Posts Tagged ‘Archbishop of Canterbury’

Leadership in the Church of England

Monday, May 20th, 2019

I’m just back from a week in London and, as usual, I had many conversations with church people there.

And also, as usual, I heard many comments on the present Archbishop of Canterbury and the Bishop of London. Both leaders are relatively new in their positions. Both had secular careers before being ordained later in life. Both have Evangelical backgrounds.

And it must also be said that neither the Archbishop nor the Bishop come off in person as particularly attractive or exciting. Bureaucratic might be more accurate.

They don’t seem to have come up with stimulating new programs that would be likely to inspire the church. Nor have they impressed the high-powered businesspeople in the ancient City of London, where Incarnation’s sister parish is located.

While this is regrettable, the church will have both leaders in place for some years to come. All the more reason to pray that other, Spirit-filled persons will also be raised up to share the governance of our mother Church. —J. Douglas Ousley


Middling Way

Monday, October 16th, 2017

For centuries, the Anglican Church has been proud to see itself as the via media–the “middle way” between the Roman Catholic Church on the one hand and the Protestant churches on the other hand.

We have hoped that are unique traditional structure and our freedom of thought might even combine the best of both worlds. In any case, we want to be a meeting ground where other Christians could gather.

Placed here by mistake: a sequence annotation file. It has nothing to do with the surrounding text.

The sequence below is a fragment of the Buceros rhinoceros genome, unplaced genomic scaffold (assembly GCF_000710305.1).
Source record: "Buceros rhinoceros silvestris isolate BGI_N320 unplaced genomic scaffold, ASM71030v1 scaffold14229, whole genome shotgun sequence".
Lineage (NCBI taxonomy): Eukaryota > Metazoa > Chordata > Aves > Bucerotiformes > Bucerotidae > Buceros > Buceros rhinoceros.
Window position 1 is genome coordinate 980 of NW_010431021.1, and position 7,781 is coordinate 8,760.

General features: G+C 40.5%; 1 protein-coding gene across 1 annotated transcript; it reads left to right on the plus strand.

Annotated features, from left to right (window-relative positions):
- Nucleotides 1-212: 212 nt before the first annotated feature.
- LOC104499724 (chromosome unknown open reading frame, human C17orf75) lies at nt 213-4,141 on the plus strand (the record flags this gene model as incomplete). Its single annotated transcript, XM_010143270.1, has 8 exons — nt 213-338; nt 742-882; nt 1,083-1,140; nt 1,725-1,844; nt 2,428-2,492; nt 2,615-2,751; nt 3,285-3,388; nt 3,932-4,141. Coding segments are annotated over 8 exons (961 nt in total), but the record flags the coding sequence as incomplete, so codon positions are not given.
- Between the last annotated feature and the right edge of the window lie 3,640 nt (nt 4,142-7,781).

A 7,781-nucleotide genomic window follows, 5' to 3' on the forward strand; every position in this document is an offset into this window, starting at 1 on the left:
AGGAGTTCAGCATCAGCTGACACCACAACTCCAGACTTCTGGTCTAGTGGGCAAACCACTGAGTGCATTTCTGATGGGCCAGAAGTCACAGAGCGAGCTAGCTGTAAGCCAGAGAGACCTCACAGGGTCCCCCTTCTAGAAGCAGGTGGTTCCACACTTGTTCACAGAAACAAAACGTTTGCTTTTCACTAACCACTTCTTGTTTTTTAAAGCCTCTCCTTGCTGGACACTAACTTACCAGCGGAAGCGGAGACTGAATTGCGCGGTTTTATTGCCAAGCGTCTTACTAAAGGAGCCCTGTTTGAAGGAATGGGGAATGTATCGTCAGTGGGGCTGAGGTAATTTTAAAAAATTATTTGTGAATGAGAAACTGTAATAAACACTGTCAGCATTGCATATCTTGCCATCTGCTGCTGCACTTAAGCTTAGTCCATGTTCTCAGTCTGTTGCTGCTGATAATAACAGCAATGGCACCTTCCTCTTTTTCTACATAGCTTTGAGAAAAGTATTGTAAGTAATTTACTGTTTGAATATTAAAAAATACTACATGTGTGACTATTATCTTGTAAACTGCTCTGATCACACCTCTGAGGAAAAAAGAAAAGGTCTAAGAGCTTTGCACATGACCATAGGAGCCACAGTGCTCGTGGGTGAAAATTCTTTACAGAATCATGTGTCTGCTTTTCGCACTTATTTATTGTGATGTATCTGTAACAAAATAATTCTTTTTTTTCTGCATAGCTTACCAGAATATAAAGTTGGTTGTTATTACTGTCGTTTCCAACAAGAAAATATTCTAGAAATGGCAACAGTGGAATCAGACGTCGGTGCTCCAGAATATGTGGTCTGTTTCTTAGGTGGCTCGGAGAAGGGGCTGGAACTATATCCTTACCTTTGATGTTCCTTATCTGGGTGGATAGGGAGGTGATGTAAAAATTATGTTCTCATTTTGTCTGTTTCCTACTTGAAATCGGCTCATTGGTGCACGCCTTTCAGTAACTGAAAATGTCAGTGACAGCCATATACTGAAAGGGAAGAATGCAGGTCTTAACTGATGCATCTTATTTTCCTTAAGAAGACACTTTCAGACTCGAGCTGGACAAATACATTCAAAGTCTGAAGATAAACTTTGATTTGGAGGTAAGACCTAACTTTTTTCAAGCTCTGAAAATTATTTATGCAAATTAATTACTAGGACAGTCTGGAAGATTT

And it is true that we are probably the most diverse church body in Christendom. For example, we have within our communion conservative and liberal Evangelicals, conservative and liberal Anglo-Catholics, and extremely liberal and traditionalist Broad Church Christians.

Unfortunately, these factions seem far apart–though maybe less so than five years ago (the current Archbishop of Canterbury seems to have lowered the temperature of the conflicts.) Nevertheless, at this moment we are all still together. At this moment, we still represent a middle way. —J. Douglas Ousley


Most Reverend

Thursday, April 13th, 2017

At a clergy luncheon recently, I found myself sitting at a table next to a former Archbishop of Canterbury. He was erroneously introduced as “the Most Reverend Rowan Williams;” in fact, archbishops go back to being mere bishops when they leave office. The bishop has an interesting additional title, though, which he was given upon his retirement: “the Rt. Rev. and Rt. Hon. Lord Williams of Oystermouth.”

Bishop Williams has been writing furiously since he stepped down a few years ago. One hopes he will offer a memoir of his extremely controversial time in office, when the homosexuality debate rocked the Anglican Communion and caused a number of bishops to limit their contacts with the rest of our church. For this cautious, brilliant intellectual, the harsh politics of the worldwide church must have been painful.

On the surface, at least, things seem better today. The current Archbishop of Canterbury, Justin Welby had a good deal of diplomatic experience as an international businessman. The next Lambeth Conference of Bishops in 2020 looks to be better attended than the last one.

A nice thought as we prepare for Easter. —J. Douglas Ousley


A Rock Star

Monday, October 17th, 2016

My favorite picture from my recent trip to Rome is a photo I took of the Pope and the Archbishop of Canterbury as they processed right by me on the way to the altar of the church where they were to make their historic declaration. (See last post.) In the picture, the Archbishop has just begun to clap his hands, as applause breaks out in the congregation as a whole.